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AIRPORT PROFILES Last modified on May 18, 2014

Growth trajectory

Vinci Airports CEO, Nicolas Notebaert, talks to Joe Bates about Portugal’s airport system and the group’s expanding airport portfolio.

With Brazil’s second busiest airport sold for $8.3 billion and London Stansted swapping hands for €1.75 billion, the €3 billion VINCI Airports paid for ANA’s Portuguese airport system last year is beginning to look like a bargain.

For the investment, VINCI acquired the concession to manage, operate and develop 10 airports across mainland Portugal and the islands of the Azores and Madeira for the next 50 years.

The group includes Lisbon – the main hub of TAP Portugal and jewel in the crown of the nation’s airport system – as well as the highly successful and former Airport Service Quality (ASQ) award-winning gateway of Porto, and the popular Algarve gateway of Faro.

But it also includes the less profitable airports of Beja (located in Portugal’s Alentejo region) and the island gateways of Funchal and Porto Santo (Madeira) and Ponta Delgada, Horta, Flores and Santa Maria (the Azores), which handle the bulk of their traffic during the summer months.

By his own admission, VINCI Airport’s CEO, Nicolas Notebaert, admits that it is quite a mixed bag, but he is absolutely certain that the company made the right choice in buying a 100% stake in ANA.

And he tells Airport World that just a year into the concession, ANA is already reaping the rewards, with traffic growth up 5% in 2013 to 32 million, while VINCI Airport’s annual revenues have risen from €429 million to €650 million.

“We did not get any surprises when we acquired ANA because we did due diligence and knew exactly what we were getting – a well run airport business that we could take to the next level,” says Notebaert.

“Our business model is very much based on the smooth integration of our people, ideas and philosophies. From the outset we worked together with the ANA team to develop a new strategic plan for the company, which has common goals for ANA and VINCI Airports.”

Notebaert describes ANA’s new strategic plan as a mix of “continuity of ANA’s plans with some slight changes”, something that is perhaps best demonstrated by VINCI’s opting to keep the existing ANA chairman and board of directors, with the addition of two VINCI appointed executives.

In the not too distant past, both ANA and TAP Portugal had reputations for being quite slow moving, staff heavy organisations, but Notebaert insists that this is no longer the case for ANA due to more than a decade of streamlining and cost control.

Including 100% owned ground handling subsidiary, Portway, ANA currently employs around 2,828 staff across its airports, a figure that Notebaert doesn’t feel is excessive for 10 airports handling over 30 million passengers per annum.

So, re-winding the clock back 18 months, what was the attraction of Portugal’s airport system to VINCI Airports?

“It was the right deal at the right price and a strategic move for VINCI in terms of airport concessions,” says Notebaert. “First, it was a 100% acquisition, which gives us the control we need as an investor and operator of transportation infrastructure across the globe.

“Secondly, the concession was for 50 years, which as a long-term investor/partner, fits our business model as it gives us time to make a difference.

“Last, but by no means least, we found that the regulation in place in Portugal was very favourable and did not require significant investment from us at the outset.”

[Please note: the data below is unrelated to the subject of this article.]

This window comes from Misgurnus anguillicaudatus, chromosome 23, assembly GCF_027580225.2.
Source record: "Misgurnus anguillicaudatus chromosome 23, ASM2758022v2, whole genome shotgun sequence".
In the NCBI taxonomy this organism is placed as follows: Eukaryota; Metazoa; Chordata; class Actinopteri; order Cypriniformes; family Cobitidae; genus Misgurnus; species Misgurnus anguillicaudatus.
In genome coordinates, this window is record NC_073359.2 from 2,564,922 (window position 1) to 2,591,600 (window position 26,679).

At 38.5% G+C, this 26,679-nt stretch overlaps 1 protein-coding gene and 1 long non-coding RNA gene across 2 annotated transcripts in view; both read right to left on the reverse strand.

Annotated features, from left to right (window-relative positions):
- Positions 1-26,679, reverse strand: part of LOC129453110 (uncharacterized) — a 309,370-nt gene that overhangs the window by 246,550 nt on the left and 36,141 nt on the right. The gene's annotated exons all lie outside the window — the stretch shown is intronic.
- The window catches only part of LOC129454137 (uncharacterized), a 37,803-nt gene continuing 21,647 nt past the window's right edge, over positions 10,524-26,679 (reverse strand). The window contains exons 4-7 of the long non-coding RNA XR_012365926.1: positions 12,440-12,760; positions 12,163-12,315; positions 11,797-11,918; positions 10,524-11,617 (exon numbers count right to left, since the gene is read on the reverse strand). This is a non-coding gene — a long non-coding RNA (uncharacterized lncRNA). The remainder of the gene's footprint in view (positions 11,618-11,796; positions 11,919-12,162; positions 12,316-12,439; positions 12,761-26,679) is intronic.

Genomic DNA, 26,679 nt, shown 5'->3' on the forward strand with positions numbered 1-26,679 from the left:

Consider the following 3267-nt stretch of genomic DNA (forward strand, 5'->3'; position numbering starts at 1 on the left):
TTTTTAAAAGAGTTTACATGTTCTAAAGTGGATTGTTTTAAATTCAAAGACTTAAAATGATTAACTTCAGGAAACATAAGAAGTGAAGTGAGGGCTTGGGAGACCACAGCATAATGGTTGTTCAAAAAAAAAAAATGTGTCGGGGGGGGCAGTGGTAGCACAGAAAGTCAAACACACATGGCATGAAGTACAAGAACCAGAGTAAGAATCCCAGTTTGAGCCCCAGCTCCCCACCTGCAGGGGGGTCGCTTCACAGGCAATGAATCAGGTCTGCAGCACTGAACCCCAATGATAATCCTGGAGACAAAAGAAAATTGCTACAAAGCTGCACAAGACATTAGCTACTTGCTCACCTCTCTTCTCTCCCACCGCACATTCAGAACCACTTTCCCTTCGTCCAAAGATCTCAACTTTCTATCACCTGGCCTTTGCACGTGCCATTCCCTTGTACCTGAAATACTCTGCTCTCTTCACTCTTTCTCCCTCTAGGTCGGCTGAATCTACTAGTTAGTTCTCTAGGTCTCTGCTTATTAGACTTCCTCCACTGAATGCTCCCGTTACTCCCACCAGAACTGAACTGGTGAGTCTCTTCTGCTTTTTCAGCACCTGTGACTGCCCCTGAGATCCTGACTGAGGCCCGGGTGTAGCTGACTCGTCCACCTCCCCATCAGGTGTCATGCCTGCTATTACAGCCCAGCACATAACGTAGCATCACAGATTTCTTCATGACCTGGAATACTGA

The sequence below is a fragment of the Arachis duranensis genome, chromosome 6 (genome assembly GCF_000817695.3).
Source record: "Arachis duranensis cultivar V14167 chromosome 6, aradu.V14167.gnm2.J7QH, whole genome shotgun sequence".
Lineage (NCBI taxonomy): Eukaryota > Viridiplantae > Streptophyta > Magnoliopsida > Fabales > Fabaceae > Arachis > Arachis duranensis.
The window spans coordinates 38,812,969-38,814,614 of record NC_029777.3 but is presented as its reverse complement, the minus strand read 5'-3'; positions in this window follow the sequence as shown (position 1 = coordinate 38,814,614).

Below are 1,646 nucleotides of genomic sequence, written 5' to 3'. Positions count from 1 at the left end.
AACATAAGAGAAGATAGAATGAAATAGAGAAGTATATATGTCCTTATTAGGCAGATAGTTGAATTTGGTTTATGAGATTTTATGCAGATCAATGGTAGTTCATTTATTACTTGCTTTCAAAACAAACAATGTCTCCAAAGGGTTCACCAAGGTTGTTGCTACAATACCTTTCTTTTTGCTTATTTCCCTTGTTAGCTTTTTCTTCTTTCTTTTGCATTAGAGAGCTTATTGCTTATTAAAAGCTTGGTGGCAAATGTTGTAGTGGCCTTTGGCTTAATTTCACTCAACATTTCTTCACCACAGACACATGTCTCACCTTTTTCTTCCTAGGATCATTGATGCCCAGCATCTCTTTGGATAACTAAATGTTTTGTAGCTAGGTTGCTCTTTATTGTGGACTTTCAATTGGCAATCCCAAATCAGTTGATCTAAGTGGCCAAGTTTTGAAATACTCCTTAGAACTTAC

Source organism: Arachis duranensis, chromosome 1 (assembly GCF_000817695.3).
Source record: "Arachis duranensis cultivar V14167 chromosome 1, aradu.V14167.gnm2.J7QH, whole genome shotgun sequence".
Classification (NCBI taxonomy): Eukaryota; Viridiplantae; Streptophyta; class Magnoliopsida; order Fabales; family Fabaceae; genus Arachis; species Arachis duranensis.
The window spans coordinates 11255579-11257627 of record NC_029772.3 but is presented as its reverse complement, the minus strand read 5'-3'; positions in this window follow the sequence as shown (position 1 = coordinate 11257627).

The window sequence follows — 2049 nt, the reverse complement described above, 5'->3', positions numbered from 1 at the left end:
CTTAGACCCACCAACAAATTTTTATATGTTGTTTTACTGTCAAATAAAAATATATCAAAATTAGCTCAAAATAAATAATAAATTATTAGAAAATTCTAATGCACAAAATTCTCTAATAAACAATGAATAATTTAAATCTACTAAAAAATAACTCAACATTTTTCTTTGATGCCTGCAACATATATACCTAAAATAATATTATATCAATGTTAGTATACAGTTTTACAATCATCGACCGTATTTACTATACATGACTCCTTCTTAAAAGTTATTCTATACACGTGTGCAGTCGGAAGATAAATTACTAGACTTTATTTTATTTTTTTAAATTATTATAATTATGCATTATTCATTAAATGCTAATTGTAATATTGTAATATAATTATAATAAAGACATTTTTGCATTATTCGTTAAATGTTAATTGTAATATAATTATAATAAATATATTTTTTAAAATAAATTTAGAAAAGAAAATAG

The fact that that non-aeronautical activities are not regulated and ANA is free to set the structure and amount of aeronautical fees at its airports – as long as different inflation-linked price caps across the network are observed – are two of the regulations that particularly appealed to VINCI Airports.

In essence, according to Notebaert, they ensure that ANA will benefit from all upsides on traffic, non-aeronautical activities, cost base and capital expenditure (CAPEX).

And, he adds that rising traffic figures across Portugal’s airport system of around 4% per annum for the last decade, was the icing on the cake.

Indeed, Notebart points out that the level of traffic growth in Portugal is one of the highest in the world, easily outstripping the more established European markets such as the UK and Germany.

He also notes that although some of ANA’s airports are less profitable, its Madeira gateways – operated under the umbrella of 100% owned subsidiary, Aeropuertos da Madeira – made €40 million in revenue in 2012.

“ANA is a growing company, 5% in traffic and more in revenues, and I can only see this continuing for the foreseeable future if we make the best use of our facilities and manpower,” he says. 

Although Notebaert won’t commit to any predictions for 2014, he expects another “very good year” for ANA, partly based on an 8% rise in passenger numbers in the first few months of the year and the upcoming football World Cup in Brazil.

Don’t understand what the latter has got to do with Portugal? Well, things might become a bit clearer upon learning that in an average year, Lisbon Airport on its own accounts for 25% of the annual traffic between Europe and Brazil.



Airport development

Not surprisingly then, Lisbon Airport (Portela) is the biggest airport in Portugal, handling 16 million passengers in 2013 – exactly 50% of the total handled across the entire country.

Next biggest is Porto’s Francisco de Sá Carneiro Airport and Faro, which handled 6.3 million and 5.9 million passengers respectively in 2013 as they accounted for 19% and 18.4% of Portugal’s traffic.

In terms of airport development, Notebaert reveals that the initial priority for ANA is to build up its route network, boost passenger numbers and increase non-aeronautical revenues before undertaking any infrastructure development projects.